How to Write a Resume for a Teaching Position

As I sit on my deck to write this post the mid-August sun beats down heavily on my brow, and I am awaiting the return to the classroom.  You see, in addition to working as a resume writing professional, I am also a teacher, secondary English to be precise, and this time of year is met with both anticipation and wistful reminiscence of a summer almost gone.

This seems the perfect time to combine my two callings: teaching and resume writing.

Over the years I have sat in on numerous interview committees and have first-hand experience as to what makes a teaching candidate stand out resume-wise. First of all, the normal requisites all apply. Your resume should be set up in chronological format, starting with your most recent teaching position. Visually your resume should embody two key principles: clean lines and current content. This means creating a document that has plenty of white space and few large blocks of text. It should have plenty of easy-to-scan bullet points. Your teaching resume should also focus heavily on the most recent 10 years of experience.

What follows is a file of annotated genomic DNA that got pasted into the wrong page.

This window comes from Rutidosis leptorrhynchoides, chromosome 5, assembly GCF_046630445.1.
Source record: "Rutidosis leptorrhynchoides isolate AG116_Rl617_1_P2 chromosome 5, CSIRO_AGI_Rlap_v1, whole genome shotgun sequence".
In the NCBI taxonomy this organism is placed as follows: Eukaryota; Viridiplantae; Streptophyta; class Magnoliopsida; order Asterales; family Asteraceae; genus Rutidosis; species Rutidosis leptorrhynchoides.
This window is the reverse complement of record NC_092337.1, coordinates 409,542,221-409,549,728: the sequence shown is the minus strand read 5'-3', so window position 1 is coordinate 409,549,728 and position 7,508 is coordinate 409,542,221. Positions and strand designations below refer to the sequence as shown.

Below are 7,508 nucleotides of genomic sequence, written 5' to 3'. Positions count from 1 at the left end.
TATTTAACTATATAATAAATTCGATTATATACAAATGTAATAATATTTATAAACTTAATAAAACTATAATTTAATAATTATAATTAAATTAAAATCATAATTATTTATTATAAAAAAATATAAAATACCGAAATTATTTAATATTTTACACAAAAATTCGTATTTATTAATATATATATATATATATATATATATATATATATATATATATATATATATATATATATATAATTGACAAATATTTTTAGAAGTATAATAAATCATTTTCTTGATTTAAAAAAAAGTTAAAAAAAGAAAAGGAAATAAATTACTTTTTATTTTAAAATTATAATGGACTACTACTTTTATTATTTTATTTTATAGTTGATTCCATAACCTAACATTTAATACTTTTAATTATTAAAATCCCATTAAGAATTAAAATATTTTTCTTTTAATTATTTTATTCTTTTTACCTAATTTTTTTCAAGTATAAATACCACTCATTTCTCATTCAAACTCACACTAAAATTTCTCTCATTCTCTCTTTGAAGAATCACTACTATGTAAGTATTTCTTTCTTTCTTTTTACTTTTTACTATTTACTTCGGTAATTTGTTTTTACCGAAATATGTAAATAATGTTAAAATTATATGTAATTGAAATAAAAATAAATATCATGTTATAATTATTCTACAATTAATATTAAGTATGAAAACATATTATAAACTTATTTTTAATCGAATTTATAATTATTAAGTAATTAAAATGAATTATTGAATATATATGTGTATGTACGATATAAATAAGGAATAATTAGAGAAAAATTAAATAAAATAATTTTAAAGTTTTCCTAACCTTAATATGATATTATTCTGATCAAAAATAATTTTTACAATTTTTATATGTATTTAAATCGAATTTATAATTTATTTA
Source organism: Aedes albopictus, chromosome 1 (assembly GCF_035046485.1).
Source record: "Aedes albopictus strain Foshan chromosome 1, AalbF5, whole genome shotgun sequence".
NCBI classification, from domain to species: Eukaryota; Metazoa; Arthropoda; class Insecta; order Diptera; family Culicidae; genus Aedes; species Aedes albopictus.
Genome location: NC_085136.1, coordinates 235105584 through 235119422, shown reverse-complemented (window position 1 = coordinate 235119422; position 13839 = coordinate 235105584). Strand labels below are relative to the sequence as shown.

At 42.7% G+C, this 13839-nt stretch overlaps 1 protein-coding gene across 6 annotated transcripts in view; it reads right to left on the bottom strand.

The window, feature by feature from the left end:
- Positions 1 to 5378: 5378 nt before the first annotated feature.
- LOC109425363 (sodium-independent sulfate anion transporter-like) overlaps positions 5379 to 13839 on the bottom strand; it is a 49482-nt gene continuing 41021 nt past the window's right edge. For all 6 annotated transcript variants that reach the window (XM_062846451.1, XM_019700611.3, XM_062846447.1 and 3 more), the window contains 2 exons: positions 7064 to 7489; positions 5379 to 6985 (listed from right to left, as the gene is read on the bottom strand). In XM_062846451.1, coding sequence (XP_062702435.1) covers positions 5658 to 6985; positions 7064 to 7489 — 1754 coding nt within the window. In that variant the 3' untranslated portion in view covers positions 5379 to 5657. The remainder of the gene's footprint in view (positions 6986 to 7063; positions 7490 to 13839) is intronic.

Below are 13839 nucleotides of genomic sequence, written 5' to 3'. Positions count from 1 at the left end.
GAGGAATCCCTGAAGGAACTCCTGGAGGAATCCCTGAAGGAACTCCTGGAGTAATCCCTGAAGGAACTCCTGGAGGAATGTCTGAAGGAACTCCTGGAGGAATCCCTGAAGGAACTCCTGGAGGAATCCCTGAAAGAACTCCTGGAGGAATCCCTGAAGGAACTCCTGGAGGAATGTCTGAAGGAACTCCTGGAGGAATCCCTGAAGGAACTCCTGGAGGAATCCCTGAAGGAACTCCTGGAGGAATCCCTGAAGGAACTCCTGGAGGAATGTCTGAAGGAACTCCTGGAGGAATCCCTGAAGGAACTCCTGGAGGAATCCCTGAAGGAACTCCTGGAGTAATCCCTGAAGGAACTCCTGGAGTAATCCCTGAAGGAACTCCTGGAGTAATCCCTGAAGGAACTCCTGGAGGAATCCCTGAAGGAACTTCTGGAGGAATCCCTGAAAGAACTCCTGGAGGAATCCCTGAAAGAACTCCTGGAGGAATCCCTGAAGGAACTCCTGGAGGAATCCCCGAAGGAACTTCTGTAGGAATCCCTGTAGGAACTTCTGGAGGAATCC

You should include the following sections. First, an objective which states the position you are applying for and what you would bring to the job. Second, a summary, where you list your job-specific skills. Third, a work history, where you highlight your professional teaching accomplishments. And finally an education section where you list your degrees and certifications.

Here are a few additional tips on how to write a resume for a teaching position.
  • In your objective be sure to mention something significant about kids. This should be the main thrust of your resume: you enjoy and want to work with students.
  • In your summary section talk about specific educational buzz words. IEP's, Differentiated Instruction, Learning Styles etc. This is not just keyword loading; it is showing you keep up to date on educational research.
  • Your work history should include specific accomplishments- not just teaching duties. How do you stand out? Did you start a Professional Learning Network (PLN) at your school? Mentor a group? Create a interdisciplinary unit? Differentiate yourself from the crowd.
  • When detailing your education be sure to list the specifics of your certification(s). Many schools hire people with the future in mind. Can you teach more than one subject or grade level? Even if the position is for 8th grade math, if you can also teach 5th grade science- list it!
Teaching jobs can be hard to come by, as competition for them is high. Be sure to put your best forward with a teaching resume that helps you stand out as a lover of students and a qualified professional.

As always, if you  have your resume, but just want a professional opinion, feel free to send it to me for a free, no-strings-attached review.